2008, Harper Collins
Snapped up at the library’s buck a bag sale last year
I have a wonderful daughter-in-law, Julie, and a beautiful teen-aged granddaughter, Alyssa, and I don’t see nearly enough of them. They live 350 miles away, and they are busy with work and school, activities and obligations, friends and family life. They are animal lovers who have dogs and guinea pigs, fish and rabbits, and who spend a good amount of time volunteering at the Humane Society.
Julie and Alyssa both told me The Art of Racing in the Rain, by Garth Stein, would be the top book on the list if they made a list of books to recommend. When I found a hardcover copy in great condition at our library’s Buck-a-Bag book sale last year, I stuffed it into the bag.
It is a lovely story. Enzo the dog is the narrator. (Hmmm, I thought at first, but Enzo’s dog stance gives us both a unique closeness and a little appropriate distance from the characters who speak in this book. It is a fresh and engaging perspective.)
Enzo is loyalty personified, and his devotion to Denny, his race-car driving master, is limitless. Denny leaves the TV on for Enzo, and the dog watches and learns. Throughout the book, he shares auto racing wisdom with us—Enzo has gleaned this wisdom from watching racing on TV, with Denny and during the long days Denny is at work.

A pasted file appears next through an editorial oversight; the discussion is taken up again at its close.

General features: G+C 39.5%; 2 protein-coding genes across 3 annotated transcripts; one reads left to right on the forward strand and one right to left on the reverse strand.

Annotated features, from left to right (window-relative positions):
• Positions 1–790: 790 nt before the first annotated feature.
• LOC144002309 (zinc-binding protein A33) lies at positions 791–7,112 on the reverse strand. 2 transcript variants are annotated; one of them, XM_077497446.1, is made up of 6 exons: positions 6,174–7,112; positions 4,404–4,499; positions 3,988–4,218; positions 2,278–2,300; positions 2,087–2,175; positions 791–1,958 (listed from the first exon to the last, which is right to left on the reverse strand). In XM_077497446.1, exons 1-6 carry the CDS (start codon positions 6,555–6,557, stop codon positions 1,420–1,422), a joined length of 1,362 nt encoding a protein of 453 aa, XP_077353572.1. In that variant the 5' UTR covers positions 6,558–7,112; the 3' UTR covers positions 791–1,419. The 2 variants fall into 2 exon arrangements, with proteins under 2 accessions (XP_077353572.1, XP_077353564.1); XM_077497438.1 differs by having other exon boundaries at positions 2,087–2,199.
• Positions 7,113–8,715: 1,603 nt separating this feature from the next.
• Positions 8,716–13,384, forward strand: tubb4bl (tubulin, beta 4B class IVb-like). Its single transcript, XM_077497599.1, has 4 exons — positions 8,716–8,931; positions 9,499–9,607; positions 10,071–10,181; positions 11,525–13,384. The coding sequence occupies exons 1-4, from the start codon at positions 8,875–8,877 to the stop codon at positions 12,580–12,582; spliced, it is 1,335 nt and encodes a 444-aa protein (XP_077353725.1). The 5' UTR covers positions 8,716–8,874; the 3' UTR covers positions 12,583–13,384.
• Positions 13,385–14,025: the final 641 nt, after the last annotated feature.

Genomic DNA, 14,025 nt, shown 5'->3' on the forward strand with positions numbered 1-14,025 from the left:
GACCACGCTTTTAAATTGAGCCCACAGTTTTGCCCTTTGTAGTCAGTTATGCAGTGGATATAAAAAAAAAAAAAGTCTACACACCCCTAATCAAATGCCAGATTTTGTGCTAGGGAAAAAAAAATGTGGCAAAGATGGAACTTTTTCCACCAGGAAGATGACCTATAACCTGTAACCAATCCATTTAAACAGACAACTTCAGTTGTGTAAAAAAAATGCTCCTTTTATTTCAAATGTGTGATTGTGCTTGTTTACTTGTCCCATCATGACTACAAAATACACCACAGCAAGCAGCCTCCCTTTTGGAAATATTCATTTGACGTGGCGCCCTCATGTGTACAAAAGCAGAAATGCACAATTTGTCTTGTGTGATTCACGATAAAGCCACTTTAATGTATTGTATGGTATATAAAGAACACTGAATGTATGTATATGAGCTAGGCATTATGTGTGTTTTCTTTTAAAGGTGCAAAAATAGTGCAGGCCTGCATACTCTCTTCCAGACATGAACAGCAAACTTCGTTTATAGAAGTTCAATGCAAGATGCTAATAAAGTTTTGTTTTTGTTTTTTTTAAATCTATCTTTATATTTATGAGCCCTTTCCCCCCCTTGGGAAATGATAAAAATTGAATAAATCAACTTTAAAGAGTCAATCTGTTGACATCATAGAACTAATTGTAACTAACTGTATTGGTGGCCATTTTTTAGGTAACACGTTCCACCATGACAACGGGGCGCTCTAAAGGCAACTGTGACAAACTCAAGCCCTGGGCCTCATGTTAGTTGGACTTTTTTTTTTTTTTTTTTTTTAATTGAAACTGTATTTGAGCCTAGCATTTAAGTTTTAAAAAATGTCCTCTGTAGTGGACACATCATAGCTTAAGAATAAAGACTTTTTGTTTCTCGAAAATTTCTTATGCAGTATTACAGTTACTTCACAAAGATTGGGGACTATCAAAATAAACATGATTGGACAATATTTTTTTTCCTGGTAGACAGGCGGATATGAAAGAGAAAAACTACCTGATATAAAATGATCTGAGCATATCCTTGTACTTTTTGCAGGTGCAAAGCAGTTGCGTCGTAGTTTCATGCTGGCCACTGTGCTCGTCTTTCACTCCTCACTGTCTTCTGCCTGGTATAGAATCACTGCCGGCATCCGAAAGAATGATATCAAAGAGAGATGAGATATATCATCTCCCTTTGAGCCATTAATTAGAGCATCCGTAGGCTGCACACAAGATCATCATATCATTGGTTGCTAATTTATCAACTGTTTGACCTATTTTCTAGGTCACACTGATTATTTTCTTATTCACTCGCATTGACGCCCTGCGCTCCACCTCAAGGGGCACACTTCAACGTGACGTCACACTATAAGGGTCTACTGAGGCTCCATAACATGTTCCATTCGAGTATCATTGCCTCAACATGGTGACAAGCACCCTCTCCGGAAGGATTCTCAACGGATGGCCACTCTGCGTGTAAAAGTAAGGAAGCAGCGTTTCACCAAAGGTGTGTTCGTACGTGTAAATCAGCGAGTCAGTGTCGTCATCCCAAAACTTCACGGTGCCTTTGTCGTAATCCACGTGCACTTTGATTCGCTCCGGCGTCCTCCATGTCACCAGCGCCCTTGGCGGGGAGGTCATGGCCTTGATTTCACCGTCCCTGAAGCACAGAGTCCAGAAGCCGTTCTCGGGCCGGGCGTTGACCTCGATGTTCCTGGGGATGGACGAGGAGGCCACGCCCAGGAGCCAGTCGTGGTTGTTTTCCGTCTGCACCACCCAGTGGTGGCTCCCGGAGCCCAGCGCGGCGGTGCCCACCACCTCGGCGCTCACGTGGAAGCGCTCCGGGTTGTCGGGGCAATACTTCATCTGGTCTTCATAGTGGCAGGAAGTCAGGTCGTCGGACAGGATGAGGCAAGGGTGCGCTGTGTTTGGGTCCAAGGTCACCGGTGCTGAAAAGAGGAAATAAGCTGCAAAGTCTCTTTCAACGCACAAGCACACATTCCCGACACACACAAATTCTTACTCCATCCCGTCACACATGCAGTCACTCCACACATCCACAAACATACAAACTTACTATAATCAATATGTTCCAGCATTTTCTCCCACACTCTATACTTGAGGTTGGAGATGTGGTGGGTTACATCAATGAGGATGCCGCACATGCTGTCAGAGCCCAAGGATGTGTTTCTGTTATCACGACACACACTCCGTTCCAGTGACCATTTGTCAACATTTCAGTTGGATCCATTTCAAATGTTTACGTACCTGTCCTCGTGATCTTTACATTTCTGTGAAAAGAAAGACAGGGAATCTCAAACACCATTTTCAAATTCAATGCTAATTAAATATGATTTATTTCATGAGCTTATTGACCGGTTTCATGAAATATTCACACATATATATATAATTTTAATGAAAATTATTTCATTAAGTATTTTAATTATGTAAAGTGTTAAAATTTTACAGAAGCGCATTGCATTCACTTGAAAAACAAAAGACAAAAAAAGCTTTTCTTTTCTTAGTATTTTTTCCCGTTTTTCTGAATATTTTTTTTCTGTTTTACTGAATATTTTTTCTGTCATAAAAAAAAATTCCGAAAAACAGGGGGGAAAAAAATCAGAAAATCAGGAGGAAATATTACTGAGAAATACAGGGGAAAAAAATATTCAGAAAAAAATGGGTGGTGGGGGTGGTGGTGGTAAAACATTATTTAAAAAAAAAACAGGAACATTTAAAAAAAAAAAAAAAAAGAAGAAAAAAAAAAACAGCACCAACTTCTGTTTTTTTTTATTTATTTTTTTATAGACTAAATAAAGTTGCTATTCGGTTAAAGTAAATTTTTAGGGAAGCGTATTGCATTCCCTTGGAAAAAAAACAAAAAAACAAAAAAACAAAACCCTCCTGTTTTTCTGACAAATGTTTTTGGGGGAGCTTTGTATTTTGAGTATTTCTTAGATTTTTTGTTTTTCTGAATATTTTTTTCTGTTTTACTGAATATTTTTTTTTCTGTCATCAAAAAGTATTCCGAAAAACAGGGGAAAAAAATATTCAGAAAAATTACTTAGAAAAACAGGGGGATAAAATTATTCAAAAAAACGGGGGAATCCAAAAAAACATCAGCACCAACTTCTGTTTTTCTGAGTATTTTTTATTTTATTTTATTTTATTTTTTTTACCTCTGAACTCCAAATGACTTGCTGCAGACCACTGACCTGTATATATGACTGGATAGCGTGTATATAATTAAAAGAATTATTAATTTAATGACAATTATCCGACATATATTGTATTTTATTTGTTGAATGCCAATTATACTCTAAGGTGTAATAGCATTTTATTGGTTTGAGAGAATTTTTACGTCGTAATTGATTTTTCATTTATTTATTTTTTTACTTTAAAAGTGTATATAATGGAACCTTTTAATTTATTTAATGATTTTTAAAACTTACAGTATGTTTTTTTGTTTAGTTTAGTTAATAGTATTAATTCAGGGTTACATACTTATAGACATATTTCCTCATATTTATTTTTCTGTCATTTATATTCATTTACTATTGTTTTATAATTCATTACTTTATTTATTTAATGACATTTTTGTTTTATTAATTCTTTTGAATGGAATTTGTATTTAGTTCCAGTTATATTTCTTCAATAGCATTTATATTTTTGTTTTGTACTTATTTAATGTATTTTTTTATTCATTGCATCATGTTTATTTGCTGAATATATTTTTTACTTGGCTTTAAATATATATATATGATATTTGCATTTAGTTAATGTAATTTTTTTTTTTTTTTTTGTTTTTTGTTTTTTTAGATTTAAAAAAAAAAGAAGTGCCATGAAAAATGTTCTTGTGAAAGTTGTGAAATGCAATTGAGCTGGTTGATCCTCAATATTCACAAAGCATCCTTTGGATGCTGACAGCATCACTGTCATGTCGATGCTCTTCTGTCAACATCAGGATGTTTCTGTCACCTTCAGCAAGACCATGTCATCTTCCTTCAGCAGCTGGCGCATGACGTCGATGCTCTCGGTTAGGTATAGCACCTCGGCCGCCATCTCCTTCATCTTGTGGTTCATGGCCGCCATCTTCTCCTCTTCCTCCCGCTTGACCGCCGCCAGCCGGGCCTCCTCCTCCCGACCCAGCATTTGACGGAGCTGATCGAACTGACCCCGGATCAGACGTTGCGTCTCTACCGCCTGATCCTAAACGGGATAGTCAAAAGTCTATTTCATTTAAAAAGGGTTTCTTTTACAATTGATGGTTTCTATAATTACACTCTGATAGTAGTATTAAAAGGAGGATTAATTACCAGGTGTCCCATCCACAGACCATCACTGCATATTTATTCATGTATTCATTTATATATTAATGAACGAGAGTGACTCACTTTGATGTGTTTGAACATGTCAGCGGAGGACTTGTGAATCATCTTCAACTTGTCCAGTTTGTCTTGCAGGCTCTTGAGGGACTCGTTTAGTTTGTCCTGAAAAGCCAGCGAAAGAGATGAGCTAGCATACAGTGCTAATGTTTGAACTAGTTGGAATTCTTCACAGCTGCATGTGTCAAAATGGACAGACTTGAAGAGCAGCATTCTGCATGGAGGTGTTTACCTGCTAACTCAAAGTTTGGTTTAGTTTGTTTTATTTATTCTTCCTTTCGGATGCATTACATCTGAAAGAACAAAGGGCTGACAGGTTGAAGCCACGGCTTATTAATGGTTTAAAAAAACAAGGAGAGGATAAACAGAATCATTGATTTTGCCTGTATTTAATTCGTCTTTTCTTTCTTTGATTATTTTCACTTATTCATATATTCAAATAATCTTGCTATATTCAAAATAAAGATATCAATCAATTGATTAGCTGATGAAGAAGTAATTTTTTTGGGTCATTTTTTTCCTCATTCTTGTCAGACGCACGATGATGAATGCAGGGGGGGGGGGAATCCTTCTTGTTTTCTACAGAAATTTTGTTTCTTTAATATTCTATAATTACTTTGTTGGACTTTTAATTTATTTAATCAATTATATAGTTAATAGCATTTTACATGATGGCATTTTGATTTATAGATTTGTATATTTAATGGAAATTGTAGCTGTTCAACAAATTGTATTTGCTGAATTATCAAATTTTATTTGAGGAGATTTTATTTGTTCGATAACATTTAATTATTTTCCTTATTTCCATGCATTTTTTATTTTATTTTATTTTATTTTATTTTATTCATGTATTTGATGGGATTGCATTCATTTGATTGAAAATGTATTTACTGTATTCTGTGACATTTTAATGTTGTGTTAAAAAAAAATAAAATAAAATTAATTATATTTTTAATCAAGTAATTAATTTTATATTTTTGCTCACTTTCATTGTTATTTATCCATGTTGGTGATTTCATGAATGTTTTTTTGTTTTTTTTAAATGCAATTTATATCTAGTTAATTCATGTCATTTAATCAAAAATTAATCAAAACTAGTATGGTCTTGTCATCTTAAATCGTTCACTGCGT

Wet, rainy tracks require great skill and intelligence to navigate, and that creates the metaphor for the entire book. Denny meets Eve, and their bond is immediate and irrevocable; they marry and have a baby girl named Zoe. Enzo’s charge is expanded; now he is Zoe’s protector as well as Denny’s companion. He takes it seriously.
We learn from the beginning that Eve’s health is more than worrisome, that her parents are not to be trusted, and that the track ahead is perilous—these characters will need steady hands on the wheel and alert, intense driving. The narrative rolls out in the period of one day, as Enzo, reflecting on his life, retells his story.
Julie and Alyssa have done their own driving in the rain, with sure and steady hands, and navigated tricky curves to arrive at their current safe and secure places. I’m very proud of them, and I’m glad they recommended this book. I finished it while cold April rains poured down outside, and the story made me sad and warmed my heart.